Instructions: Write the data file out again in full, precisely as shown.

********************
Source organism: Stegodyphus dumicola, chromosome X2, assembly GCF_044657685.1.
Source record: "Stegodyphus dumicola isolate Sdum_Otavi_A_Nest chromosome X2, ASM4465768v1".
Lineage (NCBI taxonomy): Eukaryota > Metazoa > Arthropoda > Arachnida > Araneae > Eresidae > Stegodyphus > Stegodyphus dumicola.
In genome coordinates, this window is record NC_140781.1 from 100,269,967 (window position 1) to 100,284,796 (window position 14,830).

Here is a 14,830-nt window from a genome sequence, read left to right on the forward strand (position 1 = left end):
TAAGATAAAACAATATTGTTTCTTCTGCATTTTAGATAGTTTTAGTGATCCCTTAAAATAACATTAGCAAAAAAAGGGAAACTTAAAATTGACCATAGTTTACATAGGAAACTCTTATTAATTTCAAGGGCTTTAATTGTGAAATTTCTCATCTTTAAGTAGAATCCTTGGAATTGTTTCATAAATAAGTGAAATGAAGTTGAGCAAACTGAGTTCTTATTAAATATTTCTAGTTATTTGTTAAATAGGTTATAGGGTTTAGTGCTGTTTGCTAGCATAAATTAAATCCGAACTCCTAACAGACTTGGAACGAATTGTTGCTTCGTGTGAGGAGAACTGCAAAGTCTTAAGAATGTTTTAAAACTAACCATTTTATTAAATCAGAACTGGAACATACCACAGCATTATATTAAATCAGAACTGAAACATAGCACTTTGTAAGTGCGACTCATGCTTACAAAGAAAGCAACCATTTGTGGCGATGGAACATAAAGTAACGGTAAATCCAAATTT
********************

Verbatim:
Source organism: Stegodyphus dumicola, chromosome X2, assembly GCF_044657685.1.
Source record: "Stegodyphus dumicola isolate Sdum_Otavi_A_Nest chromosome X2, ASM4465768v1".
Lineage (NCBI taxonomy): Eukaryota > Metazoa > Arthropoda > Arachnida > Araneae > Eresidae > Stegodyphus > Stegodyphus dumicola.
In genome coordinates, this window is record NC_140781.1 from 100,269,967 (window position 1) to 100,284,796 (window position 14,830).

Here is a 14,830-nt window from a genome sequence, read left to right on the forward strand (position 1 = left end):
TAAGATAAAACAATATTGTTTCTTCTGCATTTTAGATAGTTTTAGTGATCCCTTAAAATAACATTAGCAAAAAAAGGGAAACTTAAAATTGACCATAGTTTACATAGGAAACTCTTATTAATTTCAAGGGCTTTAATTGTGAAATTTCTCATCTTTAAGTAGAATCCTTGGAATTGTTTCATAAATAAGTGAAATGAAGTTGAGCAAACTGAGTTCTTATTAAATATTTCTAGTTATTTGTTAAATAGGTTATAGGGTTTAGTGCTGTTTGCTAGCATAAATTAAATCCGAACTCCTAACAGACTTGGAACGAATTGTTGCTTCGTGTGAGGAGAACTGCAAAGTCTTAAGAATGTTTTAAAACTAACCATTTTATTAAATCAGAACTGGAACATACCACAGCATTATATTAAATCAGAACTGAAACATAGCACTTTGTAAGTGCGACTCATGCTTACAAAGAAAGCAACCATTTGTGGCGATGGAACATAAAGTAACGGTAAATCCAAATTT